The lady excused herself for a quick whisper with her senior, handing over the boarding pass to her.

indigo-2

The lead lady, trained to expect the unexpected, came to the spot in quick time and was straight to the point, “Sir, what would you like to have?”

Seriously, none of the nearby passengers including me was expecting this.

“Dekha? Maine bola tha na?” (“See? I had told you!”), the man said with a smile, oblivious that he was going to receive a free meal. “What do you have in the meals?”

The no-fuss actions that followed next were heart-warming. The lead lady served them 2 sets of sandwiches and mixed fruit beverages with a smile and a wish, “Enjoy your meals, Sir!”.

The couple happily gorged themselves on the food over a high-pitched conversation in Marathi.

I returned to my novel.

Even though the sentences in the book were running in front of my eyes, my mind was absorbed in something else. I was reminded of a talk by Subroto Bagchi, co-founder of Mindtree Ltd…his point was on the right mix of process along with empathy in building and running an organization. All problems of the world can’t be solved by following the right process, unless you have an empathy element to back it up. It becomes particularly important when one deals with the most important aspect of one’s job, people.

If our lead lady had adhered to the laid down process, she would have rightfully refused to oblige the old couple with food packets. That was we had expected out of her. But when she decided to exercise her acumen of empathy, it suddenly made more business sense to all of us…Probably Indigo lost INR 500 (peanuts compared to their daily transactions) as a result, but what they gained was vastly in excess. It satisfied two old people without hassles, averted a possibly ugly scene, created many appreciating passengers, and made me write this blog lauding them.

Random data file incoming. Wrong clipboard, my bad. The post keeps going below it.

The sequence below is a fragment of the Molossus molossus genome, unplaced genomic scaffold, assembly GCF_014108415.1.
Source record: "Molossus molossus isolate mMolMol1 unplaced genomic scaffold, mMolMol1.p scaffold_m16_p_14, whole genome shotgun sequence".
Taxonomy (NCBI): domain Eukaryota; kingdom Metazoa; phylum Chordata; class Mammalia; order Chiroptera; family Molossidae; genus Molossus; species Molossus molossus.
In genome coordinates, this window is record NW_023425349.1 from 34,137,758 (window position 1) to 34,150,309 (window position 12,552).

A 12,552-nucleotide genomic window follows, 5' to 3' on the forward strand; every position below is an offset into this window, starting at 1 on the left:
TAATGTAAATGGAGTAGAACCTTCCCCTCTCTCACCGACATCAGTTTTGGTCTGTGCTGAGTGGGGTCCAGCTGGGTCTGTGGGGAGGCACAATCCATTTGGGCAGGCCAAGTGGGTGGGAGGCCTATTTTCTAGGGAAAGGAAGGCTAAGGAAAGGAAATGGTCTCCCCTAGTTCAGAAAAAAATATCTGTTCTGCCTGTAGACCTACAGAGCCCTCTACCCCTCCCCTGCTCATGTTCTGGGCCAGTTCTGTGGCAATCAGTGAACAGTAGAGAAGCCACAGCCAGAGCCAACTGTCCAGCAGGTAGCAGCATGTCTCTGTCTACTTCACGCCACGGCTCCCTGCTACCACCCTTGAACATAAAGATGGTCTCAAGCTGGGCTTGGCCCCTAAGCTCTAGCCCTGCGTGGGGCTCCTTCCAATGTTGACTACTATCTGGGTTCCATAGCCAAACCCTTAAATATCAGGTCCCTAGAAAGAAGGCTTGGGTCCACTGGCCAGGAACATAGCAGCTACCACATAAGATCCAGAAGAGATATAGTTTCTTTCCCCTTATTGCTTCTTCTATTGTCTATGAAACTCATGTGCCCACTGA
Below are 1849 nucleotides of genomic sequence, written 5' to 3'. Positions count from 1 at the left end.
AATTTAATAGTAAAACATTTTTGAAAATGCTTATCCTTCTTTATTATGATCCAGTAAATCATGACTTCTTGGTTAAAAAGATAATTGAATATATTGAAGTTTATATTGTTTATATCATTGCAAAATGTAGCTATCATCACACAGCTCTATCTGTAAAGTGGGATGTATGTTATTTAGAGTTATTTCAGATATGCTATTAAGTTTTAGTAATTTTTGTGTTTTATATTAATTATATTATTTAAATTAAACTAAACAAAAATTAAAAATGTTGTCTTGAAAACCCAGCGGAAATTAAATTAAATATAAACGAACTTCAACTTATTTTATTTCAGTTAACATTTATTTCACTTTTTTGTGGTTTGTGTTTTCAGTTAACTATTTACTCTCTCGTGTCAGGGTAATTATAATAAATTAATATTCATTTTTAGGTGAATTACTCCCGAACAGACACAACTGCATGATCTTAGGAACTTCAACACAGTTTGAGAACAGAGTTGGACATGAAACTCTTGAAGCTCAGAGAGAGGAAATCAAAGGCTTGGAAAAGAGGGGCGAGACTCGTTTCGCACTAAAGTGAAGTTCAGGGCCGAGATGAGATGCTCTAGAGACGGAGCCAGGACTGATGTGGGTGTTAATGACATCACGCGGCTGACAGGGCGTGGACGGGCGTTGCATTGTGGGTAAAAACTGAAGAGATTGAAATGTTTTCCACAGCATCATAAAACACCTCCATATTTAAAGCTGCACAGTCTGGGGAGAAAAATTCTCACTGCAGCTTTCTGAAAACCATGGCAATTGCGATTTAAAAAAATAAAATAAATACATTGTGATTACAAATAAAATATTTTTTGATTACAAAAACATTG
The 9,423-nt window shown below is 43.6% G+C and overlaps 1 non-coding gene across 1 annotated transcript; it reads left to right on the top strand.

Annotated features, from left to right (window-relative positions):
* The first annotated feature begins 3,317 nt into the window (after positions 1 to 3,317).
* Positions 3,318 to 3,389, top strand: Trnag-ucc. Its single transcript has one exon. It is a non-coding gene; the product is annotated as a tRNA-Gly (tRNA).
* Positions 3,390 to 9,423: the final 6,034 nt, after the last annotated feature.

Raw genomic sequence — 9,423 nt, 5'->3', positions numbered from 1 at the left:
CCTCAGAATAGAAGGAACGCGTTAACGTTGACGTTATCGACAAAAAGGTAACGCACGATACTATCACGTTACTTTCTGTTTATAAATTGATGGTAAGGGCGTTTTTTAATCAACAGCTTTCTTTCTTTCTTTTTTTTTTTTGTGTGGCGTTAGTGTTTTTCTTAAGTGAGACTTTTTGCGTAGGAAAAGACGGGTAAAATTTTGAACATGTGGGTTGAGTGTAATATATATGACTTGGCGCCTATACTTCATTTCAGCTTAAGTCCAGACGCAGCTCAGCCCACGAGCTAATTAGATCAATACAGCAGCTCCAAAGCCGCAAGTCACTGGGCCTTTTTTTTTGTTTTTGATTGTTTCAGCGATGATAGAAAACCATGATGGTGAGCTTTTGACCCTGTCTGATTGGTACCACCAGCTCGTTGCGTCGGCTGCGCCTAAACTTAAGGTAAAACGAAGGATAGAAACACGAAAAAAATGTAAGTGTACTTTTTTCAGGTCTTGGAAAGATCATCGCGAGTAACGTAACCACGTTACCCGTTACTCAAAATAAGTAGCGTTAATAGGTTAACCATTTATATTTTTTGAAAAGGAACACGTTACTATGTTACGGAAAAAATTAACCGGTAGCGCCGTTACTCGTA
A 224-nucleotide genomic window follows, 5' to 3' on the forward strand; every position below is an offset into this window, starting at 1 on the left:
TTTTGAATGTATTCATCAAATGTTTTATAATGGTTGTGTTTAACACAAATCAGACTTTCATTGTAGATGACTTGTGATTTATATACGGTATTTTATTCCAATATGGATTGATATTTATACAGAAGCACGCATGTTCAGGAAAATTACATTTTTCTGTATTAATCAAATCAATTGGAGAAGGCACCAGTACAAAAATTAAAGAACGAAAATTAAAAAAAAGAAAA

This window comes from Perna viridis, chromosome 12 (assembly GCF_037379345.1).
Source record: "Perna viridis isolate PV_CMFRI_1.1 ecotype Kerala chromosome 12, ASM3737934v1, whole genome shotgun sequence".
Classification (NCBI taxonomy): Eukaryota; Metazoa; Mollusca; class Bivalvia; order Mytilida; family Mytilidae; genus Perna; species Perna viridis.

“Process is not a substitute for building an emotionally rich organization. Process without emotion can quickly bring you down to the lowest common denominator.”

Subroto Bagchi, Co-founder, MindTree Ltd

Let’s not lose sight of the key enabler here: Indigo’s empowerment of its field staff – the end-point delivering the service – that encouraged the lady to make the gesture she did.

End

Source: Amit Dey, Deputy Manager, Learning & Development | HR at EXL at linkedin.com. And thanks to Anshuman Deshmukh, HR Manager at Genesys International for bringing the article to my notice.

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It happened some years ago but I can recall the evening like it happened just last week.

I was in an audience listening to a motivational guru.

At this point, the speaker whipped out his wallet and pulled out a five-hundred rupee note.

Holding it up, he asked, “Who wants this five hundred rupee note? No strings attached, I assure you.”

An amount not to be scoffed at in those days.